British Singapore

When Sir Stamford Raffles assigned the different groups of new Singapore settlers to their own areas, or cantons, with his town plan of 1822, he may have slowed racial integration and held back the development of a new, unique Singaporean nation for some 150 years, but he did, wittingly, or unwittingly, help to keep their various cultures intact, allowing them to put down strong roots, which in turn allowed them to flourish and to survive into the future.

The Padang
The Padang

Under the Raffles plan, the British settled the city and the hills to the East, the Chinese, to the South, the Indians to the North and the Muslims, including Malays and Middle Eastern peoples, to the North East.

Today, the British enclave is fragmented. All that remains of the nutmeg plantations which once covered the eastern hills is the name, Orchard Road. Most of the colonial mansions that went with the plantations have been swept away in redevelopment. However, there are many grand old dames of British administration dotted around the city like the Supreme Court, the Parliament buildings and the old Post Office, born again as the luxurious Fullerton Hotel. St Andrews Cathedral, survivor of countless Sunday Sermons and Anglo-protestant rites of passage still dominates the landscape around City Hall. The Padang, the Singapore sports ground, is still dotted with figures in white on summer weekends. It still echoes with the sound of leather on willow and with triumphant shouts of “Six!’.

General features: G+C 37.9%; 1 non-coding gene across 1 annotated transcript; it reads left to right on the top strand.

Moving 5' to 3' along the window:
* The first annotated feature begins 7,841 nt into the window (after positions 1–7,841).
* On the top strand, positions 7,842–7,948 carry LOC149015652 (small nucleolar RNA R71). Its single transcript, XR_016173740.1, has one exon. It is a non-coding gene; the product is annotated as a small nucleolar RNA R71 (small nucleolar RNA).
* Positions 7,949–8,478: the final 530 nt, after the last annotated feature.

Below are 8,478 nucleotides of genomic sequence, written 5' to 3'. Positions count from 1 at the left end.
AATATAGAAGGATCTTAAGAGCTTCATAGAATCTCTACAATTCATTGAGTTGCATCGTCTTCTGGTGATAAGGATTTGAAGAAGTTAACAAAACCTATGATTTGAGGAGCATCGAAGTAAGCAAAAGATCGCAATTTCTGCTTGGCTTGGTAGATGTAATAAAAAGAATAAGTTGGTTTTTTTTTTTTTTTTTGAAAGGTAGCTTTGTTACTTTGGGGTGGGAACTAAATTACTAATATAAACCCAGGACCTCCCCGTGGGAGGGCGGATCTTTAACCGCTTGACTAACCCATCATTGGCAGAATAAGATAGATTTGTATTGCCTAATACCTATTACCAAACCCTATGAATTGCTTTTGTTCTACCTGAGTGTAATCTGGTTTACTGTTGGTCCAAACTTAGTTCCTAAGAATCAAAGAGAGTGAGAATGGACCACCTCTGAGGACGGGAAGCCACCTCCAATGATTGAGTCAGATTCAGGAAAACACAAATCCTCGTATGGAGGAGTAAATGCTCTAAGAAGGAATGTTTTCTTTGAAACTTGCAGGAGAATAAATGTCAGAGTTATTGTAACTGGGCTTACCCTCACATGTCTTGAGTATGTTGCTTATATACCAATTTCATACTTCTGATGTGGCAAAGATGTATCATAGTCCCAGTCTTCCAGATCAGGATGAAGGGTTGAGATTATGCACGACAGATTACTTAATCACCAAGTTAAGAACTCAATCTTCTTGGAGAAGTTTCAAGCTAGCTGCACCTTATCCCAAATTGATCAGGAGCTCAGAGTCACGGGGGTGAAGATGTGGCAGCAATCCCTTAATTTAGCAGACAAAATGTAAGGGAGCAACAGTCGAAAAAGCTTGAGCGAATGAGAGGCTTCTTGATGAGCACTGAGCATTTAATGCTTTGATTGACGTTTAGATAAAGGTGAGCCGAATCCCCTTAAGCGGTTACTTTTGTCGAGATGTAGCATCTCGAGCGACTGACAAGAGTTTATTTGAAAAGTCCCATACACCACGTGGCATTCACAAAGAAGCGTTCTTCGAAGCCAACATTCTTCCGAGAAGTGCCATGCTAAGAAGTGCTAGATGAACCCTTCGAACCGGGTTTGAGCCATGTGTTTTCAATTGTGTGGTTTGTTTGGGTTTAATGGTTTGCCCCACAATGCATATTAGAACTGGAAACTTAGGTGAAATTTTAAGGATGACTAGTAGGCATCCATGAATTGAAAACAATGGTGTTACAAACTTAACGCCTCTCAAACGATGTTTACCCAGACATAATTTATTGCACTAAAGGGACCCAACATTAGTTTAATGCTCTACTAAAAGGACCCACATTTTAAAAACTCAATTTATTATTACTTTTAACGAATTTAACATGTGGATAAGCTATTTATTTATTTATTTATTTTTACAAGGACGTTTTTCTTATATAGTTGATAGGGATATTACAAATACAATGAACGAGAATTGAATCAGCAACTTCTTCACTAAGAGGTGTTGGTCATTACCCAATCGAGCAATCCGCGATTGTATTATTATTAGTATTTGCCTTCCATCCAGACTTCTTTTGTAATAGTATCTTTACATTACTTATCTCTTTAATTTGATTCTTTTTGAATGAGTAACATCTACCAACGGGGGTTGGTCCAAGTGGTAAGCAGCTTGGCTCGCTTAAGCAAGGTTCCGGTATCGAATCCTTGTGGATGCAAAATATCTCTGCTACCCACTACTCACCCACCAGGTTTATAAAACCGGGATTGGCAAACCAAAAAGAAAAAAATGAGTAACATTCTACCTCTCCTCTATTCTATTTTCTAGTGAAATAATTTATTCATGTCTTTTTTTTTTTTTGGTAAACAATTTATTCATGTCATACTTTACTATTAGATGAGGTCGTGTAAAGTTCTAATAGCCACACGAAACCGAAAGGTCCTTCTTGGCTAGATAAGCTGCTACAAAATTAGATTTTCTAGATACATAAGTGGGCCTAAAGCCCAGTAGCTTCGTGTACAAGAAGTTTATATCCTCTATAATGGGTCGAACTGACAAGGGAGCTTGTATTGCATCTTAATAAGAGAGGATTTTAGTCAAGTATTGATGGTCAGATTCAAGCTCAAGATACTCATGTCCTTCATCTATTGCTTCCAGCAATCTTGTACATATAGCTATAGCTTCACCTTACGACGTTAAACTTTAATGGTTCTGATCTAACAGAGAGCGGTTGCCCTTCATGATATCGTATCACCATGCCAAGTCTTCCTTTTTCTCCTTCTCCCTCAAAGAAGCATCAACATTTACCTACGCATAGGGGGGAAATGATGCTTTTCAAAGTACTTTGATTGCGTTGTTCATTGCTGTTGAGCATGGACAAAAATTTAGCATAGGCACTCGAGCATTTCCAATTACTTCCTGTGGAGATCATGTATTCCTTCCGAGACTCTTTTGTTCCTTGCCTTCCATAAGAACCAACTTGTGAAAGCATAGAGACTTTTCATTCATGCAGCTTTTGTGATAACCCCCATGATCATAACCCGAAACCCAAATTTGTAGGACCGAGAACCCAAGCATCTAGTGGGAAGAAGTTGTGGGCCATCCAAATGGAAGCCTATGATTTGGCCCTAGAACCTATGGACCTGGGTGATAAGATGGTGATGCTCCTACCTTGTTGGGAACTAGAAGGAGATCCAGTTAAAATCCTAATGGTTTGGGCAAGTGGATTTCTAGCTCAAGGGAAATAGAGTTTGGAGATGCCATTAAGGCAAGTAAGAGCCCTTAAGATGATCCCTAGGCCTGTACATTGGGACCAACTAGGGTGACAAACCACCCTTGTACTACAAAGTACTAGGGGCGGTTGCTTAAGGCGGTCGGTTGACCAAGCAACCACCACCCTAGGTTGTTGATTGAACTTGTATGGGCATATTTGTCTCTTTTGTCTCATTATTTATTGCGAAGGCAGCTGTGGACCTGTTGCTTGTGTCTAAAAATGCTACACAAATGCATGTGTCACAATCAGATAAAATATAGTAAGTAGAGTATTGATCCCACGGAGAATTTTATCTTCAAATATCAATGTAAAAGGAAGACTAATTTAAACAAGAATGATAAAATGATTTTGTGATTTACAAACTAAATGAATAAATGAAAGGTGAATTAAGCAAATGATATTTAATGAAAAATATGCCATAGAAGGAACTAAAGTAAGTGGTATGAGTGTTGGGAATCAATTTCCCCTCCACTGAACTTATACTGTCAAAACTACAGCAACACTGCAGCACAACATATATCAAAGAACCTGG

Then there’s Raffles Hotel, still standing, an eternal monument to the lost colonial lifestyle, the past age of white linen suits, panama hats, spittoons, vapid ladies in floaty frocks, high teas, peanuts and gin slings. The suits (at least in white linen) and the vapid ladies have gone and along with them, most of the panama hats and floaty frocks while the spittoons survive only as decorations. The gin sling, though, is immortalized now, with a local twist, as the Singapore Sling and the high teas, the peanuts and the peanut shell-littered floor of the Long Bar are still going strong.

For a taste of British Singapore, take a stroll along North Bridge Road, through the grounds of St Andrews Cathedral, past City Hall and the Supreme Court, across the Padang, over to the Fullerton, then back to Raffles landing site. Don’t forget to stop at Raffles on the way back for a stroll in the garden and a Singapore Sling in the Long Bar.